*NEW RELEASE SPECIAL* Review of Netgalley arc Keep Calm and Carry On, Children by Sharon K. Mayhew #Brainfluffbookreview #KeepCalmandCarryOnChildrenbookreview


It won’t be a surprise if I mention that it was the title that first attracted me to this offering – we see this WWII catchphrase all over the place, these days. But when I realised this was an adventure about two young evacuees, I immediately requested it.

BLURB: Eleven-year-old Joyce and her little sister hide in their bomb shelter during the German Blitz on London, during World War II. After nights of bombing, it’s decided that they’ll join the over 800,000 children who’ve already been evacuated during Operation Pied Piper. They board a train not knowing where they’re going or who will take them in.

I loved this one. It starts with Joyce and Gina in 1940 enduring a succession of terrifying air raids that severely damage their home and kill neighbours. Their parents reluctantly decide they have no choice but to send the sisters off to the country, taking part in the huge operation to rehouse vulnerable youngsters for the duration of the war. Told in Joyce’s viewpoint, the train journey is told in vivid detail as friendships are formed and one small boy gets left on the train when his sister gets off.

By the time I’d read to this stage, I couldn’t put the book down until I discovered where the girls ended up – would they be separated? This was Joyce’s personal nightmare – both girls were filthy, having had nights spent in underground shelters and no water for washing. As they wait anxiously to discover who will claim them, to look after the girls for the rest of the war, I felt my stomach tighten. I know only too well that it was a complete lottery – while many children were cherished and cared for, some ended up in households who regarded them as unpaid labour, or worse. So where Joyce and Gina end up?

This is a gripping read that covers all aspects of being an evacuee, with an extra adventurous brush with black marketeers after the style of an Enid Blyton escapade to add extra spice to this historically accurate story. I would like to think that this book is used in primary school classrooms during a WWII topic – there are all sorts of aspects of this story that merit discussion. Highly recommended for any child interested in WWII. The ebook arc copy of Keep Calm and Carry On, Children was provided by the publisher through NetGalley in return for an honest opinion of the book.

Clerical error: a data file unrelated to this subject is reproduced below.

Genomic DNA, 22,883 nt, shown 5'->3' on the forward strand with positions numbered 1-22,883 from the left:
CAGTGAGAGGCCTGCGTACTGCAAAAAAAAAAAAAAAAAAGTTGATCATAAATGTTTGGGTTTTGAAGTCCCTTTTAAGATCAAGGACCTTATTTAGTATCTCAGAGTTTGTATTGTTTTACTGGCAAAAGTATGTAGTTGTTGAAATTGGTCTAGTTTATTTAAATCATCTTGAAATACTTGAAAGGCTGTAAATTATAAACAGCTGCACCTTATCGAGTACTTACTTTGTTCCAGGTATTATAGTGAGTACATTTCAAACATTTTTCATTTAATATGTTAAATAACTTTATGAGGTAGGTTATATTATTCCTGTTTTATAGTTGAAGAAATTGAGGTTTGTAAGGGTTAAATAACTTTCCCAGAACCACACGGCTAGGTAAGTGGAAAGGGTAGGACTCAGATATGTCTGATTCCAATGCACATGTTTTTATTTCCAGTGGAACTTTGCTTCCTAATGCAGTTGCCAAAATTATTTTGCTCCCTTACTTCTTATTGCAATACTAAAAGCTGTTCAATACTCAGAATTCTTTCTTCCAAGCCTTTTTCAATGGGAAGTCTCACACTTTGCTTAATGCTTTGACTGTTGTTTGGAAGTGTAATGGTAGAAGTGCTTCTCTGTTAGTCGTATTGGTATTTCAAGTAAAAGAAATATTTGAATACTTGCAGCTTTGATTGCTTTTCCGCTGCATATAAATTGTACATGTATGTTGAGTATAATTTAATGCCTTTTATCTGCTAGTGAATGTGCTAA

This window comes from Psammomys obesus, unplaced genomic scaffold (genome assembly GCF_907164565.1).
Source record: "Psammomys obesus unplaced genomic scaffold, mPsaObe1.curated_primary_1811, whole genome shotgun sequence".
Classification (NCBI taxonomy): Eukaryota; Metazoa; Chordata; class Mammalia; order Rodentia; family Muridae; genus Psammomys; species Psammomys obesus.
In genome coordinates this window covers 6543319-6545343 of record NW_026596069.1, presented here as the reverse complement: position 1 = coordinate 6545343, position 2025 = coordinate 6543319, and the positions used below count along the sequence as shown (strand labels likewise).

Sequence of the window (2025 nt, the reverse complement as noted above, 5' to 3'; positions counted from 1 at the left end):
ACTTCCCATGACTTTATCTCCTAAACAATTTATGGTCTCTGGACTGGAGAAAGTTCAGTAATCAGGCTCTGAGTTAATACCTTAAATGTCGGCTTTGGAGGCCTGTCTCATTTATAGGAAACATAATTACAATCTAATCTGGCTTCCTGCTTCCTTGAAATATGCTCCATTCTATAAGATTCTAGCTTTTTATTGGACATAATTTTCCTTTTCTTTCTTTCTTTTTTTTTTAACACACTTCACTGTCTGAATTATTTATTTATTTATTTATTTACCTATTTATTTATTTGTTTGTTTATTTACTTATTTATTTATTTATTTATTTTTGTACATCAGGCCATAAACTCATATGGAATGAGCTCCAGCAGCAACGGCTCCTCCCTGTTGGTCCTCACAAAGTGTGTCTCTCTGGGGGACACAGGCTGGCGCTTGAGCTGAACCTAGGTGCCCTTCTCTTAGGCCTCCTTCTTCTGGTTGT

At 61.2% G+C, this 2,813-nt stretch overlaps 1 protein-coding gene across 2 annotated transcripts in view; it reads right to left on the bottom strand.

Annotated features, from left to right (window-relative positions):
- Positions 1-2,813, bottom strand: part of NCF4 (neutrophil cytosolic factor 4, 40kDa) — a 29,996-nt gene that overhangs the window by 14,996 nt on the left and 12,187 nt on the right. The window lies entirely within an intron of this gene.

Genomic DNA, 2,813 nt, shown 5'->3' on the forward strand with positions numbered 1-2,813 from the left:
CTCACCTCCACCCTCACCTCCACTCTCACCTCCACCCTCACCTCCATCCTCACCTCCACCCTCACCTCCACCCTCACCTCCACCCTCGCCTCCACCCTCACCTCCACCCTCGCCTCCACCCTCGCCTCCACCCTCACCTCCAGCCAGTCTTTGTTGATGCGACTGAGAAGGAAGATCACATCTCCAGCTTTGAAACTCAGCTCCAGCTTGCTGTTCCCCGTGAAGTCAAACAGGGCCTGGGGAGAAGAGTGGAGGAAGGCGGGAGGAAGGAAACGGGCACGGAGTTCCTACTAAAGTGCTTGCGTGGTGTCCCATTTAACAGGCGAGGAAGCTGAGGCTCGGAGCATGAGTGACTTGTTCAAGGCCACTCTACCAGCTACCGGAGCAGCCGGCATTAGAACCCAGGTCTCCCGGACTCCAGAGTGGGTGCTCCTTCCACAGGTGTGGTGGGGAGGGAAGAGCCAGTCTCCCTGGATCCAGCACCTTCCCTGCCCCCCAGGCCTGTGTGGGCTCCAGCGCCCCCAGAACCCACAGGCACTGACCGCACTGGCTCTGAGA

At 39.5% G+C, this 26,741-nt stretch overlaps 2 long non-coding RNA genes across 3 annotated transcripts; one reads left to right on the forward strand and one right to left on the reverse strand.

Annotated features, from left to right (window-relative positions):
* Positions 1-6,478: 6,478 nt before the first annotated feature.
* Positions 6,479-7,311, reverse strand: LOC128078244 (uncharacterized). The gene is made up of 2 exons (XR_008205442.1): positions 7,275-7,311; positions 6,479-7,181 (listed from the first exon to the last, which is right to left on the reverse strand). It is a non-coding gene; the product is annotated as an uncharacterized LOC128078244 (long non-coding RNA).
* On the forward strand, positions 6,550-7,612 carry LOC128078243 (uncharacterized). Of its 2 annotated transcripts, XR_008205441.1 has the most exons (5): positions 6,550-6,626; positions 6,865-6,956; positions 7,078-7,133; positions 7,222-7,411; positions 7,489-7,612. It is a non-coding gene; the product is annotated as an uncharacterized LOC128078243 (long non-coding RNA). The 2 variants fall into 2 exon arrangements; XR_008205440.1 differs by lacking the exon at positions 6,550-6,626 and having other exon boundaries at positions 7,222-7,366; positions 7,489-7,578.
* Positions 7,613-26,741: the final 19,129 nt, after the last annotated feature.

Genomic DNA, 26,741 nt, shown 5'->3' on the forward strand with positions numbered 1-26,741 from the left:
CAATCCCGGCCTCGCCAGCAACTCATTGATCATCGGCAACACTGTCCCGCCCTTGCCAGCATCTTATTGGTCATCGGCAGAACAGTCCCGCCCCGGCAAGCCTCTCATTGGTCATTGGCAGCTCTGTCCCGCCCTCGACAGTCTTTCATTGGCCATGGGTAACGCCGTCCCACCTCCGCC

18 responses »

    • This one isn’t so gruelling, as it is specifically aimed at modern schoolchildren, though it doesn’t sugarcoat the struggle to keep going when half your house has been bombed, either.

  1. I’m so very pleased that you enjoyed it! Thank you for reviewing it! My hope is that people, no matter what age, read it and see that everyone has struggles but to move forward one must persevere. ❤️

  2. I think this is something that I would really enjoy. Evacuees really fascinate me – I can’t imagine what it feels like to send your children away not knowing who they would end up with! It terrifies me.
    Lynn 😀

    • Oh yes! What a horrible prospect all round… and I know that some communities were swamped with children so they weren’t made to feel very welcome. While this is reasonably gritty – it doesn’t go into the darker aspects of the whole business, fortunately.

  3. Every time I see a mention of those children, sent away from London to keep them safe, I can’t help thinking about the terrible choice their parents had to make: send them away to protect them, but having to separate families, with no certainty of being able to see each other again. It’s hear-wrenching, indeed…

    • Oh, it really is… Though as it is told from the children’s perspective, we don’t get to see the parents’ agony, but that’s what I always thought, too. So glad I was never confronted with that choice!

    • Oh, what a fab T-shirt! Always wonderful advice… And yes – this is a wonderful book that tells of a key moment in British social history so that both children and adults will be entertained.

  4. Do you think this would be an appropriate read for Blondie, or for Bo and I to read with Blondie? I’d love for her to better understand a bit of history. I’ve read the American Girl Molly books, so she kiiinda gets what it was like on the American homefront during WWII, but there’s so much more to the youth experience than that.

    • I think it would be an excellent read, particularly to sit down with her and discuss it. The book is very approachable and I love that the adults will understand the darker possibilities, but that the childen (quite rightly) won’t.

  5. Sounds like a really gripping story. Sadly, I try to avoid anything related to WW2: given my country’s tragic history, I feel like I’ve read enough as a teen in my school years.

    • In which case, you absolutely should leave it alone:). My mother lived through the war and refuses to read or watch anything to do with it, as she found the whole business traumatic. Quite right, too.

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